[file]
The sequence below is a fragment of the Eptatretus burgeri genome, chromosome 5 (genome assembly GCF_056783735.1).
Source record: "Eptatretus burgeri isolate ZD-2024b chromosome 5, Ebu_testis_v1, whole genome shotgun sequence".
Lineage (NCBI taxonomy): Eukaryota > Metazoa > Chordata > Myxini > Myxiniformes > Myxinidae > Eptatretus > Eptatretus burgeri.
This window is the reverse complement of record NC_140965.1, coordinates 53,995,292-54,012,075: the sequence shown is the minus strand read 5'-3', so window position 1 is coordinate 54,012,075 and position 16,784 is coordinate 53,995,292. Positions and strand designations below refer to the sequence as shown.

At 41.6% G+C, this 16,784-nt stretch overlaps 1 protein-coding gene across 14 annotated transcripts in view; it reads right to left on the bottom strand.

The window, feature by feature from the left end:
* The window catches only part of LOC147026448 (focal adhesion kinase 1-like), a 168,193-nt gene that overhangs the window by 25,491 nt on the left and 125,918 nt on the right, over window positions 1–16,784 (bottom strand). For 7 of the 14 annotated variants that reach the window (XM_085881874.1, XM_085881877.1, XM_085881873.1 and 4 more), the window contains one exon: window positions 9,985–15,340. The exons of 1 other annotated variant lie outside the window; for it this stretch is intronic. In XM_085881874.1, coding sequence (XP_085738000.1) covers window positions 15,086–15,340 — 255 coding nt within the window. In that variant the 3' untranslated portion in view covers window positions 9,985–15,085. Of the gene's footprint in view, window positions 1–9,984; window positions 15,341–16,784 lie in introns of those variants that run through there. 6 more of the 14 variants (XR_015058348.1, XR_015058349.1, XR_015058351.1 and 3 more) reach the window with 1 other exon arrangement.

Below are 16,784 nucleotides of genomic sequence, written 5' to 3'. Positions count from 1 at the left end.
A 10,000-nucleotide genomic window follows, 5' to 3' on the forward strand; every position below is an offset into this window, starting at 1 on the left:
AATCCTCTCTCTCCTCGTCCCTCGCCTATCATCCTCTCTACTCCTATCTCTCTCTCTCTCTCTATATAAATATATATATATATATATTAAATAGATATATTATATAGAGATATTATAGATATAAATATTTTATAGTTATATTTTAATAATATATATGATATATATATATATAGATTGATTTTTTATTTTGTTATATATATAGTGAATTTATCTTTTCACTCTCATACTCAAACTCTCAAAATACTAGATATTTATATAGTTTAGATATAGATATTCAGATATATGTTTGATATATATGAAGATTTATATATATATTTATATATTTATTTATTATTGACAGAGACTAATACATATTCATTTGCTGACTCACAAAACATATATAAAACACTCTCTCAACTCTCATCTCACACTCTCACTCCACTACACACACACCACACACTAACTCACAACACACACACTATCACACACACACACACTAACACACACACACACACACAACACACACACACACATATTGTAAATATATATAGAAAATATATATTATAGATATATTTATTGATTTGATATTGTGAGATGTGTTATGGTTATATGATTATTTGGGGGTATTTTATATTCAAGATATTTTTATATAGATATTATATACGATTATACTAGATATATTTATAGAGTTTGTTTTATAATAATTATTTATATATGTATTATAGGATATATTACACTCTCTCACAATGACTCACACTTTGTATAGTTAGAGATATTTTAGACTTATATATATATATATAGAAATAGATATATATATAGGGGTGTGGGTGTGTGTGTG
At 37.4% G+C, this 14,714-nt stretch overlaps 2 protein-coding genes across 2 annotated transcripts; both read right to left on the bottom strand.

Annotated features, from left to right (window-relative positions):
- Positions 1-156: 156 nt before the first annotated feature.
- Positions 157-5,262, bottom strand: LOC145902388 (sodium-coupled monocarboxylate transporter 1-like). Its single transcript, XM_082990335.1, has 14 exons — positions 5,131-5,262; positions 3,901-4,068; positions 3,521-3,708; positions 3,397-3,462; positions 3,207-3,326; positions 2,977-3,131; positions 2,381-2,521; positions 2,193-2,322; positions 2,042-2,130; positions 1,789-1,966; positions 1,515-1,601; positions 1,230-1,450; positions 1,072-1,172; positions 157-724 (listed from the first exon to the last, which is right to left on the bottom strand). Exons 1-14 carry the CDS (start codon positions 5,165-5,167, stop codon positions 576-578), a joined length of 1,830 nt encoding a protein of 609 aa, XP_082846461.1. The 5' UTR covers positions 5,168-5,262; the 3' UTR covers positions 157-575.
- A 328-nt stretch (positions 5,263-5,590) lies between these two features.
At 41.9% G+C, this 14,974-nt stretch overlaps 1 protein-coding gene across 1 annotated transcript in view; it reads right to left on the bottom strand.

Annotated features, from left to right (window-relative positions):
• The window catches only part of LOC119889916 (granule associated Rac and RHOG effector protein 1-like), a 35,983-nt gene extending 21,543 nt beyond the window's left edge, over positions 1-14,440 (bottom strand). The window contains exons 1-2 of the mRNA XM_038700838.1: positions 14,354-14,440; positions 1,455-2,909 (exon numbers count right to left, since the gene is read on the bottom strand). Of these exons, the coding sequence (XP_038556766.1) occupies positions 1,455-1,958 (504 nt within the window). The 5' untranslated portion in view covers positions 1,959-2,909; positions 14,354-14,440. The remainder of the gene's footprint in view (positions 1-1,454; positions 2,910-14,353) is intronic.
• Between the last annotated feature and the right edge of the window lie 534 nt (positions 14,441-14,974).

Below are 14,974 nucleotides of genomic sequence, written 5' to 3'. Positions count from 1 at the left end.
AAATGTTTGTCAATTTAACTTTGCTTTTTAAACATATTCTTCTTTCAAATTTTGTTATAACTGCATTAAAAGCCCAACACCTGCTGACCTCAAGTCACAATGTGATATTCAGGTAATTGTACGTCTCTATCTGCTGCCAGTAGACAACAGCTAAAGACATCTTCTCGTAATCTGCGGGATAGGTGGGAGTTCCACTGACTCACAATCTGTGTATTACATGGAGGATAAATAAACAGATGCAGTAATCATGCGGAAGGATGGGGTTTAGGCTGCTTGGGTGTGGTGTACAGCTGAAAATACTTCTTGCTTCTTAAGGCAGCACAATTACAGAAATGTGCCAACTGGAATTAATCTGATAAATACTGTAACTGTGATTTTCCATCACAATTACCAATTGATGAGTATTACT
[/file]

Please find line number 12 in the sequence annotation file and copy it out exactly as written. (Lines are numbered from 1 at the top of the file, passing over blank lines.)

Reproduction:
Annotated features, from left to right (window-relative positions):